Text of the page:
Ever since I fell in love with the the pen and ink illustrations of Ronald Searle, I have been enticed to attempt to draw people in places such as towns, cafes or any where else they might congregate. I have always been held back by a lack of confidence and a feeling of not really knowing what I want my drawings to look like. Most of my life I have been trying to find artistic inspiration in the natural world around me. This is fine but, as I find myself more and more drawn to urban environments just through the necessities of living, I find my artwork is taking on a new sense of direction and interest. Without going into too much detail I get a sneaking suspicion that this is also a consequence, or reaction to, some long term health issues and medication. My art has to evolve and looking back I wonder if I should have done more training. Creativity has always been a personal journey and, fortunately, has more than adequately kept me employed even though what I do in my own time is very different to the artwork I do for International Greetings.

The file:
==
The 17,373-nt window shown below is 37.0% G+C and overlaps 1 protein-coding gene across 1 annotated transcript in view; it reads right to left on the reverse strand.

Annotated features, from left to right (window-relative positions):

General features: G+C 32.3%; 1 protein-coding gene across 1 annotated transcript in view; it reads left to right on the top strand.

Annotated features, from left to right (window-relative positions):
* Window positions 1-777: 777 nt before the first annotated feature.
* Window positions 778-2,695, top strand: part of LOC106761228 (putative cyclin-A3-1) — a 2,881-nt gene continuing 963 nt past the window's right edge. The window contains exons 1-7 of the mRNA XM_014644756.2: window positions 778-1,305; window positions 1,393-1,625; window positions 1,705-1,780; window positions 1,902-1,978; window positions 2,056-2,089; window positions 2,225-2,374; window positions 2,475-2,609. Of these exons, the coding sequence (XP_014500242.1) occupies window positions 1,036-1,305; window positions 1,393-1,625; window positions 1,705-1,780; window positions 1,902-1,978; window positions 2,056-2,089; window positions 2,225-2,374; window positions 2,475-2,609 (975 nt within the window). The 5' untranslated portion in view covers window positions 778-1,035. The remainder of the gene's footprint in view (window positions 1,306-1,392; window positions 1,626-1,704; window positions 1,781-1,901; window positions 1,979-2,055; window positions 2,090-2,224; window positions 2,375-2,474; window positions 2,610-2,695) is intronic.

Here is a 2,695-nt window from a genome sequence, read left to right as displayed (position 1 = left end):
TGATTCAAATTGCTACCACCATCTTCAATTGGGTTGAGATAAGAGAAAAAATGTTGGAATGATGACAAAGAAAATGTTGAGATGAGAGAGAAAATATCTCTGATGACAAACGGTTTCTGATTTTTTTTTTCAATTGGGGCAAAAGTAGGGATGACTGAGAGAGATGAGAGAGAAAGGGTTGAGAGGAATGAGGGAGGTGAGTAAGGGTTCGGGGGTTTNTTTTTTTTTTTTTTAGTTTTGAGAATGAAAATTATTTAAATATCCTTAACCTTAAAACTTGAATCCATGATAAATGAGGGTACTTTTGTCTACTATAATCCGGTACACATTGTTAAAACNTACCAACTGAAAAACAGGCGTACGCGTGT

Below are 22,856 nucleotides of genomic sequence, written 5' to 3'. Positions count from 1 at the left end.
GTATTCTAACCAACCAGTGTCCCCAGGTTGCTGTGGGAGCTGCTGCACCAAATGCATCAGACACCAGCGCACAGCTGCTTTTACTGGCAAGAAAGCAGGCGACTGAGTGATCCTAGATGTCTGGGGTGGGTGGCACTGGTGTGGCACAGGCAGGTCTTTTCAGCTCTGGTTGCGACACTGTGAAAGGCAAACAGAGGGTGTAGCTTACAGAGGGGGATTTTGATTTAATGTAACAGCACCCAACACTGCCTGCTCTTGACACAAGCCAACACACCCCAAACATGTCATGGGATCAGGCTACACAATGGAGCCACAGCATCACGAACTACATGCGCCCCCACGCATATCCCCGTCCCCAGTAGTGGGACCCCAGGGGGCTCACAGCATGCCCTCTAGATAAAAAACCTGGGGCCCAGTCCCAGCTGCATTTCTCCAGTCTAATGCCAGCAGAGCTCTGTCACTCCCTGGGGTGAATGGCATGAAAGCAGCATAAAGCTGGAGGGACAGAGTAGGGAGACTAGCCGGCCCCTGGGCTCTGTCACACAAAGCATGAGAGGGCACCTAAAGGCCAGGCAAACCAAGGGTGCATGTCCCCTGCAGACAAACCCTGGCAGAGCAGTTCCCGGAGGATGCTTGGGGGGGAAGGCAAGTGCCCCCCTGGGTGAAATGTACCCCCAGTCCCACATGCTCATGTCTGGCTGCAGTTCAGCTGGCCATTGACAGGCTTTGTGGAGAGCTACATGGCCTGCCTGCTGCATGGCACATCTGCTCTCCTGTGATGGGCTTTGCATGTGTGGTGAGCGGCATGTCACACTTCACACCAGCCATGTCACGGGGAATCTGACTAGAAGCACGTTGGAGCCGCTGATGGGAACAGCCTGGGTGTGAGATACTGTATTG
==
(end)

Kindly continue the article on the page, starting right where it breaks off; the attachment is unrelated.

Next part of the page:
Each lunchtime I look forward to going to a small cafe where I have freedom to sit in a corner and sketch the people around me - it is a fun and creative time. It has also become a little social world and I can end up spending an hour talking to new acquaintancies.
I don't always find it easy finding a comfortable place in an urban/social setting in which to sketch. Sometimes I feel quite secure and relaxed. Other times I can feel exposed and self-conscious. What I am trying to do is to learn a confident way of drawing what I want to draw. It is a big learning curve for me. What I also suspect is coming out of the process is a subtle change in how I view and relate to people. This could be part of a journey that is initiating some subtle emotional healing. I have moved away from the iPad and back to my sketchpad. I would prefer to use the iPad because of the tools available to me but I think there is a greater discipline in moving back to traditional pen and ink illustration. It just has a fluidity and character that I can't get on a small screen and it works in bright sunlight. One day, it would be interesting to try out one of the large 12.9 inch iPad Pros in this context. However, I am not sure I really want to carry around an £700 sketchbook and a £100 Apple Pencil in the middle of Luton!